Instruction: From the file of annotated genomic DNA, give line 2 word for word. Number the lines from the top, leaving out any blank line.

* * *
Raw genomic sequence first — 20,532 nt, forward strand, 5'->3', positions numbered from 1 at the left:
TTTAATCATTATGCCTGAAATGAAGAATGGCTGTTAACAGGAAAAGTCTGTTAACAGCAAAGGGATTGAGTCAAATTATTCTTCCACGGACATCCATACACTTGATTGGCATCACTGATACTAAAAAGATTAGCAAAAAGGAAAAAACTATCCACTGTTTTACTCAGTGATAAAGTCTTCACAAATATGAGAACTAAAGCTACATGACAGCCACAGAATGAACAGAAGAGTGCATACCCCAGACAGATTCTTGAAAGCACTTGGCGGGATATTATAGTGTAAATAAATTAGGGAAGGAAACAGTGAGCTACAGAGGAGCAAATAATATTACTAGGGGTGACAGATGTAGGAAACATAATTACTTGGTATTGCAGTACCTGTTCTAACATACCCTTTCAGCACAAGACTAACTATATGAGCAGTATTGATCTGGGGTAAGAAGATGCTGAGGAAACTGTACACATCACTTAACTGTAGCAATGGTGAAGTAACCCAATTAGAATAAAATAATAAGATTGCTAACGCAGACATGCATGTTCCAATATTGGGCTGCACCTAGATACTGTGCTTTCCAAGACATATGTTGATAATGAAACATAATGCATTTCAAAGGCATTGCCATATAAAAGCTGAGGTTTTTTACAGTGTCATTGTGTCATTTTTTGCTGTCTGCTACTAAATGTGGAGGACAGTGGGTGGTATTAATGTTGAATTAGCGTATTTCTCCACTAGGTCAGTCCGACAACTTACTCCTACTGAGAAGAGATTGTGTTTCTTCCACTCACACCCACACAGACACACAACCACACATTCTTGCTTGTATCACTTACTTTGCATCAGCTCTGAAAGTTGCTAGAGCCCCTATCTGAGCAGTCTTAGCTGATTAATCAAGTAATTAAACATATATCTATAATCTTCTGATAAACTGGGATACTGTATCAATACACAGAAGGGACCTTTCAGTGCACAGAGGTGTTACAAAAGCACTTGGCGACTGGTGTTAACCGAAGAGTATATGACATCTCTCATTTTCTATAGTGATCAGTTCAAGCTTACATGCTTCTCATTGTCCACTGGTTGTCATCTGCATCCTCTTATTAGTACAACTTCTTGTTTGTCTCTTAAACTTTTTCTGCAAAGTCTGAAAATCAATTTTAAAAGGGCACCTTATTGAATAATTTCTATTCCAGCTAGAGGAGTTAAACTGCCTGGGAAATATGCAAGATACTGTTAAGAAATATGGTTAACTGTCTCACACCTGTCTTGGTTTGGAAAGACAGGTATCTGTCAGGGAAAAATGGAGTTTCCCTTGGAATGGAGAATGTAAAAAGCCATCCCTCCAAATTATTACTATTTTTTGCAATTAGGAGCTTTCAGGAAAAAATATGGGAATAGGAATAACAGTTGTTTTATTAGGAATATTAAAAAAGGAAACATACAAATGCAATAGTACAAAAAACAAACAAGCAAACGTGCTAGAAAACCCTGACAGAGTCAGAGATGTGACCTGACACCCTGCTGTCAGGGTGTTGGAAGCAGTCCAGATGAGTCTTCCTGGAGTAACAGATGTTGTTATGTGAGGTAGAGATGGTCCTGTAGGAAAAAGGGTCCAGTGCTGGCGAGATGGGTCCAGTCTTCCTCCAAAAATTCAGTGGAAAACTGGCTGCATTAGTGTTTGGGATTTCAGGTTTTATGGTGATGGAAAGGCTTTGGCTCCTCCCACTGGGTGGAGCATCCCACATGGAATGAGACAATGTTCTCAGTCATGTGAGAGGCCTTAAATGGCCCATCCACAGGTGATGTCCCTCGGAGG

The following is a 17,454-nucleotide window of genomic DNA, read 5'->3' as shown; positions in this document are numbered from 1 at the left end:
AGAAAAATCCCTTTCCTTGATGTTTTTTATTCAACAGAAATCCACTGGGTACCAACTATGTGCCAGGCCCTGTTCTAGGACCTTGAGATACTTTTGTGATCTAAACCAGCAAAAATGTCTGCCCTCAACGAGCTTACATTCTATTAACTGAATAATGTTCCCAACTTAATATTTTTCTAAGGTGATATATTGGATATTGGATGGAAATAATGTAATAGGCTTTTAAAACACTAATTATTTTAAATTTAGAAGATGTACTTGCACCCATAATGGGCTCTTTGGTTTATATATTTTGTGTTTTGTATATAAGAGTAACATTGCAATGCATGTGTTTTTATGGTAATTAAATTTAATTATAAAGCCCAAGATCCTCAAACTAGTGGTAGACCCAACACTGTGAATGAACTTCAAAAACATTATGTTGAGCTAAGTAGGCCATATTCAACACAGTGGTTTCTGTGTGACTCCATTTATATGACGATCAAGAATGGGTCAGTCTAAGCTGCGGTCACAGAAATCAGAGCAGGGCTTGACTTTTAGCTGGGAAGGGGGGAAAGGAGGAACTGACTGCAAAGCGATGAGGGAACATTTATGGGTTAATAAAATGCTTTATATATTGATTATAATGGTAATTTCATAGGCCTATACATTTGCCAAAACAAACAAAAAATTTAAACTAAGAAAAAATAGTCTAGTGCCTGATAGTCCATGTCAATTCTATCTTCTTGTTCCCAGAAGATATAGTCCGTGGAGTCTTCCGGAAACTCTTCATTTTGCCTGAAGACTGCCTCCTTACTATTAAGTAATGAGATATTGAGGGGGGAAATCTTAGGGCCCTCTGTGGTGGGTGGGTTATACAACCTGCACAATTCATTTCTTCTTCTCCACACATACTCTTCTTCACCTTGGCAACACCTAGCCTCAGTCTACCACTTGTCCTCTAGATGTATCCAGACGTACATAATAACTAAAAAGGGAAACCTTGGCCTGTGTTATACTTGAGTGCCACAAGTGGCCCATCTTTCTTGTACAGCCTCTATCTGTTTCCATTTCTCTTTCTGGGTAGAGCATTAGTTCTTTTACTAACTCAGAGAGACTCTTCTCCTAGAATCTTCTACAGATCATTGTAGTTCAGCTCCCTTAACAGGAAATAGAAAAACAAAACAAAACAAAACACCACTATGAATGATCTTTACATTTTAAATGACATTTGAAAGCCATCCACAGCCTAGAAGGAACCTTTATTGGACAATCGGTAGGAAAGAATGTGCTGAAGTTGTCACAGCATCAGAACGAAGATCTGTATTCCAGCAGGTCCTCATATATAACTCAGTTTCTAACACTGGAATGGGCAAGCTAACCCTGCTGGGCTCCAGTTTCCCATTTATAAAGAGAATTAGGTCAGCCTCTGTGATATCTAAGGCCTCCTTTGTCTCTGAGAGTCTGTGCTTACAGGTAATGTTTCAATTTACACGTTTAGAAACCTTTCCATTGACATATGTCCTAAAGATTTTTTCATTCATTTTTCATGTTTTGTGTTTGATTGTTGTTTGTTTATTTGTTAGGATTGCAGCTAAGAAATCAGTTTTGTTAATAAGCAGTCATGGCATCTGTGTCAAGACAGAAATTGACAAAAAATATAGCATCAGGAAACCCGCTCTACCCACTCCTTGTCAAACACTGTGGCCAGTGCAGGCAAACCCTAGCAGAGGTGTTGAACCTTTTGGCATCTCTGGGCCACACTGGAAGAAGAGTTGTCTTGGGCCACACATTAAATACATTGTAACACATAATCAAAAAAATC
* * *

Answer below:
TTTAATCATTATGCCTGAAATGAAGAATGGCTGTTAACAGGAAAAGTCTGTTAACAGCAAAGGGATTGAGTCAAATTATTCTTCCACGGACATCCATACACTTGATTGGCATCACTGATACTAAAAAGATTAGCAAAAAGGAAAAAACTATCCACTGTTTTACTCAGTGATAAAGTCTTCACAAATATGAGAACTAAAGCTACATGACAGCCACAGAATGAACAGAAGAGTGCATACCCCAGACAGATTCTTGAAAGCACTTGGCGGGATATTATAGTGTAAATAAATTAGGGAAGGAAACAGTGAGCTACAGAGGAGCAAATAATATTACTAGGGGTGACAGATGTAGGAAACATAATTACTTGGTATTGCAGTACCTGTTCTAACATACCCTTTCAGCACAAGACTAACTATATGAGCAGTATTGATCTGGGGTAAGAAGATGCTGAGGAAACTGTACACATCACTTAACTGTAGCAATGGTGAAGTAACCCAATTAGAATAAAATAATAAGATTGCTAACGCAGACATGCATGTTCCAATATTGGGCTGCACCTAGATACTGTGCTTTCCAAGACATATGTTGATAATGAAACATAATGCATTTCAAAGGCATTGCCATATAAAAGCTGAGGTTTTTTACAGTGTCATTGTGTCATTTTTTGCTGTCTGCTACTAAATGTGGAGGACAGTGGGTGGTATTAATGTTGAATTAGCGTATTTCTCCACTAGGTCAGTCCGACAACTTACTCCTACTGAGAAGAGATTGTGTTTCTTCCACTCACACCCACACAGACACACAACCACACATTCTTGCTTGTATCACTTACTTTGCATCAGCTCTGAAAGTTGCTAGAGCCCCTATCTGAGCAGTCTTAGCTGATTAATCAAGTAATTAAACATATATCTATAATCTTCTGATAAACTGGGATACTGTATCAATACACAGAAGGGACCTTTCAGTGCACAGAGGTGTTACAAAAGCACTTGGCGACTGGTGTTAACCGAAGAGTATATGACATCTCTCATTTTCTATAGTGATCAGTTCAAGCTTACATGCTTCTCATTGTCCACTGGTTGTCATCTGCATCCTCTTATTAGTACAACTTCTTGTTTGTCTCTTAAACTTTTTCTGCAAAGTCTGAAAATCAATTTTAAAAGGGCACCTTATTGAATAATTTCTATTCCAGCTAGAGGAGTTAAACTGCCTGGGAAATATGCAAGATACTGTTAAGAAATATGGTTAACTGTCTCACACCTGTCTTGGTTTGGAAAGACAGGTATCTGTCAGGGAAAAATGGAGTTTCCCTTGGAATGGAGAATGTAAAAAGCCATCCCTCCAAATTATTACTATTTTTTGCAATTAGGAGCTTTCAGGAAAAAATATGGGAATAGGAATAACAGTTGTTTTATTAGGAATATTAAAAAAGGAAACATACAAATGCAATAGTACAAAAAACAAACAAGCAAACGTGCTAGAAAACCCTGACAGAGTCAGAGATGTGACCTGACACCCTGCTGTCAGGGTGTTGGAAGCAGTCCAGATGAGTCTTCCTGGAGTAACAGATGTTGTTATGTGAGGTAGAGATGGTCCTGTAGGAAAAAGGGTCCAGTGCTGGCGAGATGGGTCCAGTCTTCCTCCAAAAATTCAGTGGAAAACTGGCTGCATTAGTGTTTGGGATTTCAGGTTTTATGGTGATGGAAAGGCTTTGGCTCCTCCCACTGGGTGGAGCATCCCACATGGAATGAGACAATGTTCTCAGTCATGTGAGAGGCCTTAAATGGCCCATCCACAGGTGATGTCCCTCGGAGG